PIFSC Sea Turtle Longline Research EA June 1, 2009
3.2.3 Potential Impacts to Shark Populations
A significant bycatch issue in the Pacific Island Region as well as in many other regions of the world is the bycatch of sharks on longline and other fishing gear. In some fisheries, such as the Hawaii-based longline fisheries, shark species such as blue sharks (Prionace glauca) make up 33% of the total catch (Walsh et al. 2002), some of which are released alive, some of which are landed and sometimes finned, and some of which are discarded dead. Data suggest that blue sharks are being captured at levels close to or possibly exceeding maximum sustained yield (Clarke et al. 2006). Reports suggest that some shark populations such as scalloped hammerhead sharks (Sphyrna lewini), oceanic whitetip sharks (Carcharhinus longimanus), and tiger sharks (Galeocerdo cuvier) have decreased between 60% and 99% in certain areas (Baum et al. 2003, Baum et al. 2004). A lack of both fundamental biological information and fishery-dependent data for most shark species means that there is a high degree of uncertainty in the status of these species.
Use of circle hooks baited with squid resulted in a significant but small increase in capture of blue sharks, but when either circle hooks or J hooks are baited with fish, blue shark capture was significantly decreased (Read 2007). After the regulations requiring the use of circle hooks baited with fish were instituted in the Hawaii-based longline fishery, the CPUE of all sharks caught as bycatch declined significantly by 36%. Switching from squid to fish bait appeared to make the highest contribution to reducing the incidental catch of sharks on longline gear. Switching from squid to fish on circle hooks in the Hawaii-based longline fishery resulted in a significant and large reduction in shark capture rates without compromising target CPUE (Gilman et al. 2007).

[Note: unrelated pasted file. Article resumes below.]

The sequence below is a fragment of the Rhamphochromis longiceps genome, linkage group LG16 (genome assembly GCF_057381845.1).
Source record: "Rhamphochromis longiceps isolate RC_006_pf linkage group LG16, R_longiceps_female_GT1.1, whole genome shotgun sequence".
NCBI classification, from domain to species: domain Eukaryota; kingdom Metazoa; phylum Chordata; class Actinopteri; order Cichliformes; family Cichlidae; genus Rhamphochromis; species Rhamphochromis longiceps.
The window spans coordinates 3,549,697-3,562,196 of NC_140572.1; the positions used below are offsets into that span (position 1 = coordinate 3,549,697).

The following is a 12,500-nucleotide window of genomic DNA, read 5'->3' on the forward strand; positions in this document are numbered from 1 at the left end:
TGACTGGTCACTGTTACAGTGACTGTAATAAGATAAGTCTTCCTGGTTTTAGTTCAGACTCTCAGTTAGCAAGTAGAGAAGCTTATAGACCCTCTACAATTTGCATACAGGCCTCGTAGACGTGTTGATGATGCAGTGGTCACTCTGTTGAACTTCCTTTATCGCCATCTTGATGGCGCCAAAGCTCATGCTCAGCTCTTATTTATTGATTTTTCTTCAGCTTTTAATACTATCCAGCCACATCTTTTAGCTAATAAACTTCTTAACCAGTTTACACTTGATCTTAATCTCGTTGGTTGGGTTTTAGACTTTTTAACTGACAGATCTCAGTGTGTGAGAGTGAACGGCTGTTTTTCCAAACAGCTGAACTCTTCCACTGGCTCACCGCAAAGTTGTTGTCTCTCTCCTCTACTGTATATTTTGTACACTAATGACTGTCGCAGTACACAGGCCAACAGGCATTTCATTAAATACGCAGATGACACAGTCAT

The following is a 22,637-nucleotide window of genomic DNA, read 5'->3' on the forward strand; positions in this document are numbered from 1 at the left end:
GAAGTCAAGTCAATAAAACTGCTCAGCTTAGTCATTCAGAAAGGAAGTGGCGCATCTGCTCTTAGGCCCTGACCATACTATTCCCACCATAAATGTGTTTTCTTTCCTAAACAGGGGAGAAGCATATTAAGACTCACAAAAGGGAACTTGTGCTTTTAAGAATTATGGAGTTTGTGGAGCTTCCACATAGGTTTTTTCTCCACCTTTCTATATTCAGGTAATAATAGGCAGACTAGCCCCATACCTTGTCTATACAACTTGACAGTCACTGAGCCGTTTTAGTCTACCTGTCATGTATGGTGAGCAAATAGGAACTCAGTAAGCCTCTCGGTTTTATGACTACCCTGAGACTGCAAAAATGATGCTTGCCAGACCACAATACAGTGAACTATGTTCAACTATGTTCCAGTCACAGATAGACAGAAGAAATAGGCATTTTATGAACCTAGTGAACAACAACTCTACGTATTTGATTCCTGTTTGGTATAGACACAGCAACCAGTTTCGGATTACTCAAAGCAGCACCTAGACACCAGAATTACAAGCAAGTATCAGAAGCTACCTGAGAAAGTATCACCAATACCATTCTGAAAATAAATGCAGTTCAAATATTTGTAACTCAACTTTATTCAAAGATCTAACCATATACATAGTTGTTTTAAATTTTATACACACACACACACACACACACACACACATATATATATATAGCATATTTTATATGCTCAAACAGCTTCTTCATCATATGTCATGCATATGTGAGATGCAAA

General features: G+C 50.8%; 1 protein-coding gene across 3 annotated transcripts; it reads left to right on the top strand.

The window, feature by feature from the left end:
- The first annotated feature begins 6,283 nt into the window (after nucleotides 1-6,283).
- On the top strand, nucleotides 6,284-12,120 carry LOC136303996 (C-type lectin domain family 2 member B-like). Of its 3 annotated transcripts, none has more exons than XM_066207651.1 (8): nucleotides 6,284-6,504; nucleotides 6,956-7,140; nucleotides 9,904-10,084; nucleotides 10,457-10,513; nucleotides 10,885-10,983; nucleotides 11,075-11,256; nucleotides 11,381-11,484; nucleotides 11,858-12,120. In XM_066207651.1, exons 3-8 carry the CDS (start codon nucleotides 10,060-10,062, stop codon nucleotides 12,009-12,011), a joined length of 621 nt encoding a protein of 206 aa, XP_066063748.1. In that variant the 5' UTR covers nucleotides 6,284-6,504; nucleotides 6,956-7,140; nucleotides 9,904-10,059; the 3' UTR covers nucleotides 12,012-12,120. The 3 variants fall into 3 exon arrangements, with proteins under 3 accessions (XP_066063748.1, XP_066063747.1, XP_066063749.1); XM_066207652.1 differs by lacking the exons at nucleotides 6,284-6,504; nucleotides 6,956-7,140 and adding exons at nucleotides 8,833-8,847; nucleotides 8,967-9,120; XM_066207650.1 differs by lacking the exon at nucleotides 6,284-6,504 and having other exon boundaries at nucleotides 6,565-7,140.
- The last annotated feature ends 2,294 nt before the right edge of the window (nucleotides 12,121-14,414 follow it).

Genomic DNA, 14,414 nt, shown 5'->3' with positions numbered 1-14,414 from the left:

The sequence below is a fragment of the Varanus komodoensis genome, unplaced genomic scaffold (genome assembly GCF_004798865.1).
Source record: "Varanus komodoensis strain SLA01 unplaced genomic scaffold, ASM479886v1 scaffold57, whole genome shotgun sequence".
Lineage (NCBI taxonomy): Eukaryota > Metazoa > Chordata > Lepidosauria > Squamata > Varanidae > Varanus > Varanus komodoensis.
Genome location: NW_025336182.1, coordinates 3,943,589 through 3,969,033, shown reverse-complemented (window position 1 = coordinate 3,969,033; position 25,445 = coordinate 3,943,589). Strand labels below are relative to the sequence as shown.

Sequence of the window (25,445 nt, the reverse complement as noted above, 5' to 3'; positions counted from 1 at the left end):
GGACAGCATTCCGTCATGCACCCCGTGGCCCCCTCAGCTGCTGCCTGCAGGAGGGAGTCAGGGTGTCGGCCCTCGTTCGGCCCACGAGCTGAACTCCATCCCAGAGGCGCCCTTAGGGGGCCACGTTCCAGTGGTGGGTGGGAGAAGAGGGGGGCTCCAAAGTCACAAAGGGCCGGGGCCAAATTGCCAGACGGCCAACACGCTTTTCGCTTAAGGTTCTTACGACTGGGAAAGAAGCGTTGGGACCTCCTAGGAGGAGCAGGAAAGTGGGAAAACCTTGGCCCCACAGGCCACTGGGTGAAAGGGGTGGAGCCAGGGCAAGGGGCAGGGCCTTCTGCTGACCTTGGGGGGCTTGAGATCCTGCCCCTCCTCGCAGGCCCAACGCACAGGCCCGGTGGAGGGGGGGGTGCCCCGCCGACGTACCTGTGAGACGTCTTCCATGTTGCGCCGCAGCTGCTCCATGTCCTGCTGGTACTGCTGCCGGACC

Conclusion regarding potential impacts on shark populations from interaction with research-related longline fishing gear
Therefore, use of hooks baited with fish rather than squid in research conducted in domestic and foreign longline fleets and transferring this technology to foreign fleets to reduce sea turtle bycatch should decrease the incidental take of sharks as well, especially blue sharks, while maintaining the catch rate of target species. The use of circle hooks in the Hawaii-based shallow-set fisheries does not appear to appreciably reduce blue shark catch rates, but does appear to increase survivorship of those that are caught, based on observer records (in: SWFSC 2007). Therefore, no adverse impacts should occur to shark populations from the existing and proposed research activities, and it is expected that incidental take of sharks should decrease with the transfer of technology and use of fish bait in foreign fleets.
A cumulative impact analysis will not be conducted, as shark populations would not be impacted by the proposed action.
3.2.4 Summary of Cumulative Impacts and Climate Change Contributions
Although assessing the cumulative effects of field research projects is difficult, the past, present, and future research activities are not likely to have had or have any significant adverse effects on the environment, and have shown to be effective on reducing sea turtle bycatch without increasing bycatch of other nontarget species and while maintaining or improving CPUE of target fish. The current and proposed research and technology transfer programs are consistent